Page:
STEVE INSKEEP, host:
Here's a story about some beloved birds in San Francisco.
These are the famous wild parrots of Telegraph Hill. And for the last couple of years, the parrots' perch has been in peril. San Francisco officials have finally struck a deal, though, that should save the birds and their favorite trees for a very long time. Here's NPR's Richard Gonzales.
RICHARD GONZALES: I'm standing on the Greenwich steps. It's a long staircase on Telegraph Hill just below one of San Francisco's landmarks, Coit Tower. There's a breathtaking view of the San Francisco Bay. And nearby, there are two aging cypress trees. Now, these trees are a favorite roosting place for a flock of wild parrots.
(Soundbite of parrots)
GONZALES: Since the parrots are wild, that means they won't necessarily keep an appointment to meet. But you can learn all about them in this film, "The Wild Parrots of Telegraph Hill."
(Soundbite of film, "The Wild Parrots of Telegraph Hill")
Mr. MARK BITTNER (Musician): (Singing) Well, I got me a roof, and I got me some clothes, and I eat real good, man, I overdose -
GONZALES: The documentary features a wannabe musician and free spirit, Mark Bittner, who found his calling by adopting and caring for a flock of wild parrots, which he tries to explain to a slightly bemused passerby.
Mr. BITTNER: They were originally wild birds that were caught down in the wild, shipped up here to be sold as pets. They were pets and then they were either, you know, deliberately released or escaped. But all these others that you're seeing here were born here in the city. They're actually wild, wild birds.
GONZALES: In the documentary, filmmaker Judy Irving says meeting Bittner took her back to her childhood, when her grandfather taught her to feed birds.
Ms. JUDY IRVING (Director, "The Wild Parrots of Telegraph Hill"): Mark has trying to feed the birds, take care of sick birds inside the house and keep a detailed flock diary, all with no visible means of support. No money, but all the time in the world. How does he get away with that?
GONZALES: But far be it for me to tell you how the story unfolds. Suffice it to say that Judy Irving's film and Mark Bittner's best-selling book, both entitled "The Wild Parrots of Telegraph Hill," made these birds world famous. And like the cable cars and the Golden Gate Bridge, they're becoming part of the city's lore, says Bittner.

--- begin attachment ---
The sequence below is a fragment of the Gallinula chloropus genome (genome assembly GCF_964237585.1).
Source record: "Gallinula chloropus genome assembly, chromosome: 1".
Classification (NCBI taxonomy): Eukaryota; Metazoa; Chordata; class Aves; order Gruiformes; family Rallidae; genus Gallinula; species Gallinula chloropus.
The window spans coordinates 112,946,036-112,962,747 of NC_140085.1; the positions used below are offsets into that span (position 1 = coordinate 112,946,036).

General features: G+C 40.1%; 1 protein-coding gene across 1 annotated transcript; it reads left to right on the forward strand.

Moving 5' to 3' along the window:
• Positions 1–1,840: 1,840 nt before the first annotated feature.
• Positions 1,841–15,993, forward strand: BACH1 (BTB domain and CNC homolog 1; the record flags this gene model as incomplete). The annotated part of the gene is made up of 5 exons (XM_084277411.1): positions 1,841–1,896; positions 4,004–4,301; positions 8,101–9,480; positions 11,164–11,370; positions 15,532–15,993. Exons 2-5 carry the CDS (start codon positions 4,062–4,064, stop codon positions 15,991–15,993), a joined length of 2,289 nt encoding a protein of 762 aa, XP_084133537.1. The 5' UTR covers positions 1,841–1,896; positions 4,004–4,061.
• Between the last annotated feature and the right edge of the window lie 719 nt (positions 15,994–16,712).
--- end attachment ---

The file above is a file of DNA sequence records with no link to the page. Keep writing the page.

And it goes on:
Mr. BITTNER: Well, I used to say that they were like, you know, typical San Franciscans, they were colorful eccentrics that came from somewhere else.
GONZALES: But not everyone feels so protective of the birds. The owner of those two Monterey Cypresses on Telegraph Hill, the parrots' resting place, had been threatening to chop them down. Nothing against the parrots, he said, but the trees were old, rotten, and a liability and ought to come down. Today, Bittner recalls how he threw himself in front of the chainsaws two years ago.
Mr. BITTNER: The trees have been in negotiation ever since. The city took it over and they came up with a deal.
Mr. GONZALES: And here's the deal. A non-profit group will pay for pruning the trees in hopes of extending their lives and the city will indemnify the owner in case the trees fall on someone or something. San Francisco County supervisor Bevin Dufty helped craft the deal.
Mr. BEVIN DUFTY (Supervisor, San Francisco County): I got 1,600 e-mails from people in San Francisco and around the world about the parrots, and I think it really is a unique, wonderful feature that people come to see in San Francisco.
(Soundbite of parrots)
GONZALES: It's a big victory for the parrots and the chance for San Francisco to show the rest of the country how it defines creative ways to preserve the natural environment. The county supervisors are expected to approve the deal in March, keeping the trees as a safe perch for the wild parrots.
Richard Gonzales, NPR News, San Francisco.
INSKEEP: I'm looking at the picture of these parrots' green and red brilliant colors, as well as the view that they enjoy. You can see it at npr.org.
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